Sure, socially conscious artists are prevalent in Spanish-language music. But few acts have committed themselves so completely to fighting for the greater good than Aterciopelados, whose zeal for placing social and political causes right before the public's eye is legendary. The band's most recent album, last year's Grammy-nominated Rio, is a prime example. The album and title track inspired by a river in their native Columbia that's seen better days, and the record loaded end to end with tracks meant not only to make a musical impact, but to educate, enlighten, and get the listener thinking about change, while managing not to overburden the quality of the tunes. Never mind their involvement in Amnesty International's "The Price of Silence," a song written and recorded in 2008 to celebrate the 60th Anniversary of the Universal Declaration of Human Rights, based on Atercio's "Cancion Protesta" and featuring a bevy of iartists from around the globe including, among others, Yerba Buena, Julieta Venegas, Stephen Marley and of course, Aterciopelados.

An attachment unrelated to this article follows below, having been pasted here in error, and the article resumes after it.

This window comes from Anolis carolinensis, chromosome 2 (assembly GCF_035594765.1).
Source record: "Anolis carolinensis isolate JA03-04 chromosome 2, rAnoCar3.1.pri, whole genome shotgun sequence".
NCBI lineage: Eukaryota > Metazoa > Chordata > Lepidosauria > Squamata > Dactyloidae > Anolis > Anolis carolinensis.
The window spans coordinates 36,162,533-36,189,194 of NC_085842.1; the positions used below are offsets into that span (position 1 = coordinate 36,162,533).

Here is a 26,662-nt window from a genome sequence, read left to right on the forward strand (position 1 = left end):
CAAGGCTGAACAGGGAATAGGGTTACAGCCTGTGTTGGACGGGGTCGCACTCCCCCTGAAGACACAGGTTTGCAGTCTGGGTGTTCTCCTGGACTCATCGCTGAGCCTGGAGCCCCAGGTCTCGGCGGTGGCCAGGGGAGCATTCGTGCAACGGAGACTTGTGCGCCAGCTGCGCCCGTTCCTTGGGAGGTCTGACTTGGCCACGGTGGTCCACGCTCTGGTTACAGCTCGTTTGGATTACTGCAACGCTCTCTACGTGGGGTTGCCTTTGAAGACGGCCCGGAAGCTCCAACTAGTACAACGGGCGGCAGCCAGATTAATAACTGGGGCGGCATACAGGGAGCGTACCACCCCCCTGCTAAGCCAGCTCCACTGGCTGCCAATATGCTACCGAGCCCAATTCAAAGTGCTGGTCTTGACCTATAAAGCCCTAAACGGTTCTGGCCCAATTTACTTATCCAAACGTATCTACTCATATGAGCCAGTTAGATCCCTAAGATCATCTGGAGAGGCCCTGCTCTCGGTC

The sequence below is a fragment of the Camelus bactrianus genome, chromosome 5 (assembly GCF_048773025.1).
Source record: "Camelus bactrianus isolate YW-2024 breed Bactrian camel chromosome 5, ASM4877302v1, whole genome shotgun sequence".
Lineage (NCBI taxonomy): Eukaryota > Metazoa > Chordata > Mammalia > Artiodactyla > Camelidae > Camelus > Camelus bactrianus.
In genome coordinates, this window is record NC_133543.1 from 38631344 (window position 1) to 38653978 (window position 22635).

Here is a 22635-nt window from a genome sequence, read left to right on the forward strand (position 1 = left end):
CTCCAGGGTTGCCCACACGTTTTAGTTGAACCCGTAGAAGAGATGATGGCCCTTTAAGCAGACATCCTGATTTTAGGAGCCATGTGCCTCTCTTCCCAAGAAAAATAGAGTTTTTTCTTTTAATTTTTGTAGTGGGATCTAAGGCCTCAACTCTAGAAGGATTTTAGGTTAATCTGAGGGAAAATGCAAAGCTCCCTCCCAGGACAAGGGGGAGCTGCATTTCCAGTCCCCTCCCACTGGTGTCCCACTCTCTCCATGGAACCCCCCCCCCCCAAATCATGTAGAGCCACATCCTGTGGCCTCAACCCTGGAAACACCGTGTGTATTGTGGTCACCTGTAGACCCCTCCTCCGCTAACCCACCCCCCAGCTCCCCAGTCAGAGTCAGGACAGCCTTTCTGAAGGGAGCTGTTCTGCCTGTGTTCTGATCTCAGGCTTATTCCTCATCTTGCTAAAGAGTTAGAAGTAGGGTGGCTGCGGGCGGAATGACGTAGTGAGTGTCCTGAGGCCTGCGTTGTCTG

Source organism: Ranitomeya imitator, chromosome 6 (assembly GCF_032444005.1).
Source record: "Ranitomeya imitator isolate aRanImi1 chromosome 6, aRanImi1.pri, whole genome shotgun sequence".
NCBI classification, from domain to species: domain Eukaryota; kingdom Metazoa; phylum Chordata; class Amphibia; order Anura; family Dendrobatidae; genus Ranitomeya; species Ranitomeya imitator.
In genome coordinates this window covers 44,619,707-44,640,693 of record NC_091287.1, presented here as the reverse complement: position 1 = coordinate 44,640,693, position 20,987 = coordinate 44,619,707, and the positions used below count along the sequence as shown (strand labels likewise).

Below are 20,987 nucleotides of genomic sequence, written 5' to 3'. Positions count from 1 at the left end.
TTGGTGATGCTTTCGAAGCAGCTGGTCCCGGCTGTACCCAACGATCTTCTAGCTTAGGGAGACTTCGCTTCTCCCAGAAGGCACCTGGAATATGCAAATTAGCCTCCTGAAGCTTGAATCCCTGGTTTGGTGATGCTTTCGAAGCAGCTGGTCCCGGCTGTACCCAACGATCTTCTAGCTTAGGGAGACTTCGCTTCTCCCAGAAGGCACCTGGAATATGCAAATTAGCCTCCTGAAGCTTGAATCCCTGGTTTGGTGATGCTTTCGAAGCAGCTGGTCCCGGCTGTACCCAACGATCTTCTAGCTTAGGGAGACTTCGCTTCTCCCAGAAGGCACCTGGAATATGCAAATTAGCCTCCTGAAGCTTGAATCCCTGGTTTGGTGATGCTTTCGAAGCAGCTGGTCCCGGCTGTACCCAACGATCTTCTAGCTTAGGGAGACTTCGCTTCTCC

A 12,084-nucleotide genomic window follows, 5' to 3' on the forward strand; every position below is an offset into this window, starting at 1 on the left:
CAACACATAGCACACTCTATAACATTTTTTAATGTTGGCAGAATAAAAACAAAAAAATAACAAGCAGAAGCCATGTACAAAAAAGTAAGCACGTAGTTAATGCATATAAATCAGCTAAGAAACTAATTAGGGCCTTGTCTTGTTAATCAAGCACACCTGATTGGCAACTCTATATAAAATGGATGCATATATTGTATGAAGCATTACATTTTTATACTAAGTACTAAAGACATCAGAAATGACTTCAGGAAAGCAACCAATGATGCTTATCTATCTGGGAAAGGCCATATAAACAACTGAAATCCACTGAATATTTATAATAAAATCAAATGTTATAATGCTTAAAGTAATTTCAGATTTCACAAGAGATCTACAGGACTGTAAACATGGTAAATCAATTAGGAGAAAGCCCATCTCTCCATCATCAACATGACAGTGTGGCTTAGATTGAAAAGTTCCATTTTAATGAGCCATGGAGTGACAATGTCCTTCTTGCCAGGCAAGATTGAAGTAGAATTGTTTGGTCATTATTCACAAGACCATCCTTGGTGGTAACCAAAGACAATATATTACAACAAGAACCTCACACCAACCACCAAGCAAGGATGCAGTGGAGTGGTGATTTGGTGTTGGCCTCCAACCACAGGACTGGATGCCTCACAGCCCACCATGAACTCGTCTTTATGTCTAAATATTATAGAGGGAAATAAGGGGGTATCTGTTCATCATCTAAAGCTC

Thu., June 10, 8 p.m., 2010